Formulation and Process Optimization of Cinnarizine Fast-Release Tablets - Pharmaceutical Technology

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Formulation and Process Optimization of Cinnarizine Fast-Release Tablets
The authors prepared granules containing cinnarizine using polyethylene glycol 6000 as a melting binder and lactose monohydrate as hydrophilic filler. The effects of binder concentration and size were studied.


Pharmaceutical Technology
Volume 33, Issue 8, pp. 53-59

Results and discussion


Table I: Experimental conditions used to study the effect of binder and process parameters.
DSC analysis. DSC curves obtained for powdered CNZ, lactose monohydrate, PEG 6000, and granules prepared by melt granulation are shown in Figure 2. Pure powdered CNZ exhibited a melting endotherm at 125.54 C. DSC scans of lactose monohydrate and PEG 6000 showed single sharp endotherms at 154.65 and 69.08 C, respectively, due to melting of both compounds.


Figure 3: Size distribution of granules prepared with various binder concentrations. (FIGURE IS COURTESY OF THE AUTHORS)
DSC thermograms of granules of CNZ, lactose monohydrate, and PEG 6000 showed an absence of CNZ and the presence of sharp endothermic peaks because of the melting of PEG 6000 and lactose monohydrate. This complete absence of CNZ peak indicates that CNZ is present as amorphous or as a solid solution inside the PEG matrix.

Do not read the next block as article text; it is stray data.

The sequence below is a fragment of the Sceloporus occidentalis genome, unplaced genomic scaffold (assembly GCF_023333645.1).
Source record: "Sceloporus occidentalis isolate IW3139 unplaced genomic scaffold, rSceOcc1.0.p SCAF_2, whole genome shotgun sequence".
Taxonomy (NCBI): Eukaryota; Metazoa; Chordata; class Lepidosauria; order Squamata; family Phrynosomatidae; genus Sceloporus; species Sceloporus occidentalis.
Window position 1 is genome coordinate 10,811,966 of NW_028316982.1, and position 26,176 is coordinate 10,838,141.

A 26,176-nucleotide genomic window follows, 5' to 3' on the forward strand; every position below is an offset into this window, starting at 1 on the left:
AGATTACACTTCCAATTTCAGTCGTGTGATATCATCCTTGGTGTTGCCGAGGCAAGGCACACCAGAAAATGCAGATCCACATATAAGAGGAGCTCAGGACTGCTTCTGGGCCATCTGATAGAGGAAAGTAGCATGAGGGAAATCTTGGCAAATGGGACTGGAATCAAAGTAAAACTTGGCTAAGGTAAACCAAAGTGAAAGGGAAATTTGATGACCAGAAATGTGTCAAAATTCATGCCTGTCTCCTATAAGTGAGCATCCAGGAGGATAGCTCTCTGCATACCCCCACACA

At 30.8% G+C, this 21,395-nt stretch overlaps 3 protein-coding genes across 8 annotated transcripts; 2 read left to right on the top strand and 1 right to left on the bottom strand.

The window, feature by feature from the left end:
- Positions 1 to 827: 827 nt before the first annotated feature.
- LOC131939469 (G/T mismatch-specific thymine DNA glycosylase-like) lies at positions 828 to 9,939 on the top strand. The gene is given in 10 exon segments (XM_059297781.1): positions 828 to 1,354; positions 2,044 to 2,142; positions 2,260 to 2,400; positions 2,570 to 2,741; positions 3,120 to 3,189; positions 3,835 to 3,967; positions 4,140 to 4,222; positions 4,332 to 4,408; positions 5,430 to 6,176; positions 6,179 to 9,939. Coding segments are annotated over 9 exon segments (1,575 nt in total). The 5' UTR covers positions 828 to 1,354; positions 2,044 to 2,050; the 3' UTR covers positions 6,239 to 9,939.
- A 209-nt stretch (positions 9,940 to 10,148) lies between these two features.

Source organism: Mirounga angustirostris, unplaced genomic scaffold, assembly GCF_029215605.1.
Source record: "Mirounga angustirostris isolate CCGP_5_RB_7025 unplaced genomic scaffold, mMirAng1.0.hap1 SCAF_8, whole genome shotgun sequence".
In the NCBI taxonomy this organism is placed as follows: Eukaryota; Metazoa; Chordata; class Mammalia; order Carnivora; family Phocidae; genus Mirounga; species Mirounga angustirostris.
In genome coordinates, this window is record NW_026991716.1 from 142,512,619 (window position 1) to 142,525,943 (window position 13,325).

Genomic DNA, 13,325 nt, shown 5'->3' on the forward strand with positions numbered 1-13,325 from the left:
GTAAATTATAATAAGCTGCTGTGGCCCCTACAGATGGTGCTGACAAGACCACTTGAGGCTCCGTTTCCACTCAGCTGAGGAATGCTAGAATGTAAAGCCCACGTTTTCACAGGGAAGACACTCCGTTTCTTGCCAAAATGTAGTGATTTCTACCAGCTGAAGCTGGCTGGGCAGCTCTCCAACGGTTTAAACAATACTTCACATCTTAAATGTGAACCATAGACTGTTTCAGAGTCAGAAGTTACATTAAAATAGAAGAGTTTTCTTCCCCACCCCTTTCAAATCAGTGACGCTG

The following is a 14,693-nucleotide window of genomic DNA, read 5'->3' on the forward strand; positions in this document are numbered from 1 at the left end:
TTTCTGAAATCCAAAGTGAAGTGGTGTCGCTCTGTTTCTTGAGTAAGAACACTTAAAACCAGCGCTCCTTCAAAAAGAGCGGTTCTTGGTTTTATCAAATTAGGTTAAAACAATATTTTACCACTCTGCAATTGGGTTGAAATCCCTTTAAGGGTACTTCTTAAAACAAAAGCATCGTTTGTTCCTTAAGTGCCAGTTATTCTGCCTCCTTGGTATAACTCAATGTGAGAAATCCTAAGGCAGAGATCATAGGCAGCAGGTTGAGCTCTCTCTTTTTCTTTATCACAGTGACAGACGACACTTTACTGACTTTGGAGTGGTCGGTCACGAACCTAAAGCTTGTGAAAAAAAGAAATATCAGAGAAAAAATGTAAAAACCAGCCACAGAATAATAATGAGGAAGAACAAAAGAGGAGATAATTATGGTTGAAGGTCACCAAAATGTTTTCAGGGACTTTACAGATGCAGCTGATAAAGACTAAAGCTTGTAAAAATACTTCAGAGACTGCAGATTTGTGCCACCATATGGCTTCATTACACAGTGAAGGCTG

Figure 4: In vitro dissolution of granules prepared with various binder concentrations. (FIGURE IS COURTESY OF THE AUTHORS)
Effect of binder concentration. The various granulation batches prepared to study the effect of binder concentration are listed in Table I (batches M1–M3). Figure 3 shows the particle-size distributions of the granules prepared using various binder concentrations. Ungranulated fines decreased as the concentration of PEG increased from 10.0% to 20.0% (w/w). Particle-size distribution widened as the PEG content of the feed increased from 10.0% to 20.0% (w/w). When granulation was attempted with a PEG content of 25% (w/w), slurry was produced (i.e., the system was over-wetted and defluidized). In Figure 3, there is evidence of the emergence of overwetting in the granulation with a feed with PEG content of 20 % (w/w).


Figure 5: Size distribution of granules prepared with binder of various particle sizes. (FIGURE IS COURTESY OF THE AUTHORS)
The in vitro dissolution rate of all prepared granulates increased compared with that of the drug alone. This increase is a result of the higher hydrophilic character of the systems due to the carriers and the slight reduction of CNZ crystallinity (see Figure 4). No significant in vitro dissolution differences were attested among the granules prepared using various concentrations of the binder.


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